This is the second FG Cottam audiobook I've heard - I also enjoyed The Waiting room but this one has the edge.

5 of 5 people found this review helpful

  • Hogfather

  • By: Terry Pratchett
  • Narrated by: Nigel Planer
  • Length: 9 hrs and 45 mins
  • Unabridged
  • Overall
    4.5 out of 5 stars 1,212
  • Performance
    5 out of 5 stars 1,005
  • Story
    5 out of 5 stars 996

"Discworld is more complicated and satisfactory than Oz," says Isaac Asimov's Science Fiction Magazine. "Truly original. Pratchett creates a brilliant excess of delectable detail!" Hogfather is a Discworld Christmas tale - not to be missed! Browse more novels of Discworld.

  • 5 out of 5 stars
  • Perfect Pratchett

  • By Beccameriel on 12-01-14

Audiobook doesn't do the book justice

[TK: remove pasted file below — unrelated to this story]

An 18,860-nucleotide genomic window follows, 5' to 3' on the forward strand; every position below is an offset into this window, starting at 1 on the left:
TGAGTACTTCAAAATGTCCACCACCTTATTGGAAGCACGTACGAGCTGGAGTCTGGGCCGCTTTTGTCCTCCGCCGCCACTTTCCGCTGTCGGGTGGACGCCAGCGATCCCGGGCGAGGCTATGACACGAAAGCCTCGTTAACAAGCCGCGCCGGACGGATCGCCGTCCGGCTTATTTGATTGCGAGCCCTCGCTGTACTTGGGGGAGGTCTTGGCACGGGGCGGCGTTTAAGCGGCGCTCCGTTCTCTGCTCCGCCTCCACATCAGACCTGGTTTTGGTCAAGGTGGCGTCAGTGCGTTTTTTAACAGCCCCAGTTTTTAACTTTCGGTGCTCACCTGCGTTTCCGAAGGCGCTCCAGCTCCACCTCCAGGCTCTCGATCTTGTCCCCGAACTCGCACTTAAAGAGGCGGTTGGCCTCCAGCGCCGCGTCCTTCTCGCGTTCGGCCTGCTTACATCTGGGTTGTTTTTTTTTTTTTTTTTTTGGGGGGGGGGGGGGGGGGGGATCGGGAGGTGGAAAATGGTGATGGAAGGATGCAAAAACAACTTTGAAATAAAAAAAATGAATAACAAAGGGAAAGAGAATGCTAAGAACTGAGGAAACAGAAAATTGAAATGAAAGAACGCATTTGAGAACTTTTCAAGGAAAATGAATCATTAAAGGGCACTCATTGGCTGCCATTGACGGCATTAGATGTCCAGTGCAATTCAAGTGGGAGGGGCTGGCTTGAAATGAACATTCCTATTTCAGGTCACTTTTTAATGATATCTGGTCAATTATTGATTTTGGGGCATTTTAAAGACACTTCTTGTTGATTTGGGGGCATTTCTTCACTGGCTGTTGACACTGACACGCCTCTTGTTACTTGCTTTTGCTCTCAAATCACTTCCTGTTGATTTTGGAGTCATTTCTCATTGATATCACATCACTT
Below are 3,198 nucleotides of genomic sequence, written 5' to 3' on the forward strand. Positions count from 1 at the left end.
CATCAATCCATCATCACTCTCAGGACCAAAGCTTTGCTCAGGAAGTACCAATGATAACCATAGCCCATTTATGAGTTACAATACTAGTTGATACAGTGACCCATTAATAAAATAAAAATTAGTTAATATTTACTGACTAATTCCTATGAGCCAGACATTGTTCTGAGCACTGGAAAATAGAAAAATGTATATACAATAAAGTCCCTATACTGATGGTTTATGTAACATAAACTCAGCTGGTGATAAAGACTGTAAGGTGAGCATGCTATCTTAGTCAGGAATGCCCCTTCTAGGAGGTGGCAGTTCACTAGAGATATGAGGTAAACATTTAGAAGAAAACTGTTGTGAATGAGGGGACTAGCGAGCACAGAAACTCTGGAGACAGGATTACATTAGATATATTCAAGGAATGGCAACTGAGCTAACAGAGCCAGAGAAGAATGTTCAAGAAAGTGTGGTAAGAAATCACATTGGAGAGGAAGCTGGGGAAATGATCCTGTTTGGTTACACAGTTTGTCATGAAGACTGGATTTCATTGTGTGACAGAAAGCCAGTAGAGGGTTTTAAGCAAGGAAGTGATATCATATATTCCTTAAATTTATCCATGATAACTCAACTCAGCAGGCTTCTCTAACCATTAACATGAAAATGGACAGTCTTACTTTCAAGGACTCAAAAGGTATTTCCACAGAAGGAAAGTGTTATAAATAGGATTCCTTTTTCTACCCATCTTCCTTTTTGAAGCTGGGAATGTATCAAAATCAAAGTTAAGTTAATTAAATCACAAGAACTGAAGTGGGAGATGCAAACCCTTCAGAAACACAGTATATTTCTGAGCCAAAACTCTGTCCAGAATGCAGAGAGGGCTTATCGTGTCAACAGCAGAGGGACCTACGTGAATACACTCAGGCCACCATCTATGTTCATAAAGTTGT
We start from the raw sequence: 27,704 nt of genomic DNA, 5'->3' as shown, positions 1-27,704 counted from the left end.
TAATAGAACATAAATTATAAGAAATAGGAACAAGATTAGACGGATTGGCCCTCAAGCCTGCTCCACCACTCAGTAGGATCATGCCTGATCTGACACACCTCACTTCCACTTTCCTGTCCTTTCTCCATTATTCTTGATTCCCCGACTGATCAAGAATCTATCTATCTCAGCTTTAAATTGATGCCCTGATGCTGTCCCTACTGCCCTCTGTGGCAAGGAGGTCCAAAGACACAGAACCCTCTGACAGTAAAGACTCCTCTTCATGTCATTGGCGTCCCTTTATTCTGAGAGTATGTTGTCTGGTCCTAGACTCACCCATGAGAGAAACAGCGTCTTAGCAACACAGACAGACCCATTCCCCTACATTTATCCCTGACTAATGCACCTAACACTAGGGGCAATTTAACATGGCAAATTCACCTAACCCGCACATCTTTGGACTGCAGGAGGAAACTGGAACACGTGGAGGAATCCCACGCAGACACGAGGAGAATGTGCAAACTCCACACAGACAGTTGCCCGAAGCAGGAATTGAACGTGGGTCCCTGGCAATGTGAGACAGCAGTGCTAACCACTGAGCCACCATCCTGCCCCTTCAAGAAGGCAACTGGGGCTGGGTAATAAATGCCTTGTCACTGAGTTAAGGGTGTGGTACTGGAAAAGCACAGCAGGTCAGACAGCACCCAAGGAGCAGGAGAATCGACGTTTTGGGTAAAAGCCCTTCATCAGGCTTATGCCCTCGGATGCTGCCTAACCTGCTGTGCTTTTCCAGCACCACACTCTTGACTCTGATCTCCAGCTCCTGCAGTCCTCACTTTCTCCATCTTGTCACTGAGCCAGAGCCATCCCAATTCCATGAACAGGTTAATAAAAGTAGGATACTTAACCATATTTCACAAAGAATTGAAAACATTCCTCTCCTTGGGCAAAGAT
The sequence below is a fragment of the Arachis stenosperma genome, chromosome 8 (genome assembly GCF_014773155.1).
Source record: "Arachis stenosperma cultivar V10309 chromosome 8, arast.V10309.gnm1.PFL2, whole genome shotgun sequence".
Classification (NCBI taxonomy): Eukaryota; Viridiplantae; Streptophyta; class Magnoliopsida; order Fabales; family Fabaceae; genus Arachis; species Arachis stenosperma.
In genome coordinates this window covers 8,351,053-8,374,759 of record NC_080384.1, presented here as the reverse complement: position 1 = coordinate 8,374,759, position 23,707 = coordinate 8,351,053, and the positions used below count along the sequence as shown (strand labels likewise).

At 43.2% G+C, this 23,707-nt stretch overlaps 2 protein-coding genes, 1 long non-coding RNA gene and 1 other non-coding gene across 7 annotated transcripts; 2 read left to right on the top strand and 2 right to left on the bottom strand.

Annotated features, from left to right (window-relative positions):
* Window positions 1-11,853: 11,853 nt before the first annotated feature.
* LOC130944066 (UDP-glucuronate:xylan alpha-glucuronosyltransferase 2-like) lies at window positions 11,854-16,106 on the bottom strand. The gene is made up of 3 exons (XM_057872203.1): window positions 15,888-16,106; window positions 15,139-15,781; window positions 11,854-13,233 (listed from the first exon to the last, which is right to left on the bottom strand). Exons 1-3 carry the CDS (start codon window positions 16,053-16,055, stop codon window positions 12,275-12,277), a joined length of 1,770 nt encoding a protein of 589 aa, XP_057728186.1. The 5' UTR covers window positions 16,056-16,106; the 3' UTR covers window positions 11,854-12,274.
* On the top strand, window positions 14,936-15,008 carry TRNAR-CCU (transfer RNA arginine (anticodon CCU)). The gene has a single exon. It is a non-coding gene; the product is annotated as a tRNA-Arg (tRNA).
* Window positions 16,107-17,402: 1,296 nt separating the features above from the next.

Overall
1 out of 5 stars

Reviewed: 25-03-12

I like this book. I like to read it at chrismas time about every other year. I thought it would be good to hear a reading of it for a change. I chose the Nigel Planer audiobook because it is unabridged. I had to stop listening after not very long. Planer is so boring! I did re-visit the audiobook but could not get into it - there is no sense of fun or mischief.

3 of 6 people found this review helpful

  • Tales of Terror from the Black Ship

  • By: Chris Priestley
  • Narrated by: Bill Wallis
  • Length: 5 hrs and 38 mins
  • Unabridged
  • Overall
    4.5 out of 5 stars 9
  • Performance
    4.5 out of 5 stars 7
  • Story
    4.5 out of 5 stars 7